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Author Topic: Newly aquired MG-1 Cletrac Need answers to questions  (Read 5543 times)
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william70d
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« on: January 20, 2009, 11:25:05 AM »

I have just aquired an MG-1 Cletrac.  I found it out on a farm in the middle of a bunch of old tractors.  I pulled it out and moved it to my house yesterday.  The tracks are in beautiful shape and it steers nice being pulled as well.  The metal is very good on it.  I think the motor might even run after a little work.  I was wondering what this thing might be worth.  It doesnt have the air compressor or the generator on it, But I think that is all that is missing.  Also I was wondering where a guy could get parts if he needed them.  Particularly for the engine in case of an overhaul.  Let me know what yall think.  I am 26 years old and have been on a farm my whole life.  I have worked on many tractors and have built many engines, but the cletrac is new to me.  To be honest this is the first one I have ever seen and am looking forward to starting a restore on it.  Thanks alot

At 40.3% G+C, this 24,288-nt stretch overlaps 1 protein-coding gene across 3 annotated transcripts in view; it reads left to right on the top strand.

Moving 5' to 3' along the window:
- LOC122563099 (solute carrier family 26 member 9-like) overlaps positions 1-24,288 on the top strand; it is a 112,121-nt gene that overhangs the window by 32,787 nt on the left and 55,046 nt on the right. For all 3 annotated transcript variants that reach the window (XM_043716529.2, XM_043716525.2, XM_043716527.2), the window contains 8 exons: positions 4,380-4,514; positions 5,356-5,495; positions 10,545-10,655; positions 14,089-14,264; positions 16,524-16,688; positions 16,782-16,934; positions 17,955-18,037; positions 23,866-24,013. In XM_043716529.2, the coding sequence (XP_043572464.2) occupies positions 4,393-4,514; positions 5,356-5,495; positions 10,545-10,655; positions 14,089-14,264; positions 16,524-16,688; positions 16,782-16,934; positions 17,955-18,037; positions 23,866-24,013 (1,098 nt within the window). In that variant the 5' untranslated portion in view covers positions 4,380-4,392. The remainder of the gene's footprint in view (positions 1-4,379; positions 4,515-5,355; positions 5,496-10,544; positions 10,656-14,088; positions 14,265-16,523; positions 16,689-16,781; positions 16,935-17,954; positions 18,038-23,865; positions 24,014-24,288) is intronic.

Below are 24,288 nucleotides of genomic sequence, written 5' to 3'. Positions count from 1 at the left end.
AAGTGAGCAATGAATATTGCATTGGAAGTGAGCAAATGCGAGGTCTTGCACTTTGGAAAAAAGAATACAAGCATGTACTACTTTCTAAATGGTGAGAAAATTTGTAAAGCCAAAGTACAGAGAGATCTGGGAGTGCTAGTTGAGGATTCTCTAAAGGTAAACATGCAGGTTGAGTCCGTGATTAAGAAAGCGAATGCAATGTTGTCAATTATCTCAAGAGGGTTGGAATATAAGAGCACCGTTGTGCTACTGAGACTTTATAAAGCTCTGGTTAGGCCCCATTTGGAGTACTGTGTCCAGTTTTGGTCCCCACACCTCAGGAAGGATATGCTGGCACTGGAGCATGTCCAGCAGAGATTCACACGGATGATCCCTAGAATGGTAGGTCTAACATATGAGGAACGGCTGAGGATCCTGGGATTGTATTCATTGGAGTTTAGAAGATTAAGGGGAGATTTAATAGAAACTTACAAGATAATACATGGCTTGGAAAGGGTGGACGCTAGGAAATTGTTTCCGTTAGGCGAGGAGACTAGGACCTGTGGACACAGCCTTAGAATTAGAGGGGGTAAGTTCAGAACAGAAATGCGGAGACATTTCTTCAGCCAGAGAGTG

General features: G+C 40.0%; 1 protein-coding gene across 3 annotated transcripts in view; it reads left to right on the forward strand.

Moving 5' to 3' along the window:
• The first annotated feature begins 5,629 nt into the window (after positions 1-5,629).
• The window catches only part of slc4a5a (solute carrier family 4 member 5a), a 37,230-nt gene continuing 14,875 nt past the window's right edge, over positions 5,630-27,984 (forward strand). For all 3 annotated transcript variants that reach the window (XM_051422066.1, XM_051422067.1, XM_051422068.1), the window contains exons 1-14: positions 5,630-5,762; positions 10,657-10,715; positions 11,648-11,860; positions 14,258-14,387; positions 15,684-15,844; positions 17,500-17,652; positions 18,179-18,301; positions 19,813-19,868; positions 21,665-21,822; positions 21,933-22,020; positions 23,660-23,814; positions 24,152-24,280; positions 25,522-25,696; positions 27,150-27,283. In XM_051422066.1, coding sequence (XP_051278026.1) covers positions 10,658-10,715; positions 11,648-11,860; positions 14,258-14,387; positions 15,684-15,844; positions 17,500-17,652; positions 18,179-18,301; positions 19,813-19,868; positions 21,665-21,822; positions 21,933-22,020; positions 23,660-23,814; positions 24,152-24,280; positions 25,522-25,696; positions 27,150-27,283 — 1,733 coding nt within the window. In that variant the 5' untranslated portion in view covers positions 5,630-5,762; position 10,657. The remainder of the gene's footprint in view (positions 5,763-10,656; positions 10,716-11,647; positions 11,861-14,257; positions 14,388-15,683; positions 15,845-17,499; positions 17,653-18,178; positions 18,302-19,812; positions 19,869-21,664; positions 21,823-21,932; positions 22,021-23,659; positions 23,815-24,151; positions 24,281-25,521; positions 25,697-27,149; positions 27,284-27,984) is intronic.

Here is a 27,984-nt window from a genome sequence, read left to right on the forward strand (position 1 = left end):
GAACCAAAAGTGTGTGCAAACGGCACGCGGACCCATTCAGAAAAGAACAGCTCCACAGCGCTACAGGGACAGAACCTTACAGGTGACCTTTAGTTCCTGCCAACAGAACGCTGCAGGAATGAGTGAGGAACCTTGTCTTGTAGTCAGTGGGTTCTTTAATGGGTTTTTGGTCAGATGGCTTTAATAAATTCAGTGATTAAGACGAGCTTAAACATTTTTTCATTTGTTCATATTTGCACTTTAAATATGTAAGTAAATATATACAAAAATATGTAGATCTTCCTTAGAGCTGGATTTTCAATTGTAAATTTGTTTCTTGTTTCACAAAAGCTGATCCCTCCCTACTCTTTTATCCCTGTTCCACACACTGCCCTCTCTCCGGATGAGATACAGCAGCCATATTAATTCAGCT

One more thing what is the difference between the Mg-1 and the Mg-2  I have a maintance manual I found for the Mg-2 and most everything seems pretty similar.
« Last Edit: December 31, 1969, 07:00:00 PM by william70d » Logged
william70d
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« Reply #1 on: January 21, 2009, 11:58:51 AM »

Doesnt anybody know anything about the mg-1 crawlers.  I thought this was suppose to be a forum where people discussed this kind of thing.
« Last Edit: December 31, 1969, 07:00:00 PM by william70d » Logged
hotratz
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« Reply #2 on: January 21, 2009, 07:04:03 PM »

Be patient young William, Someone who knows about the Military crawlers will pipe up soon. (if you're nice  :wink: )
« Last Edit: December 31, 1969, 07:00:00 PM by hotratz » Logged

waayfast
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« Reply #3 on: January 22, 2009, 02:33:51 PM »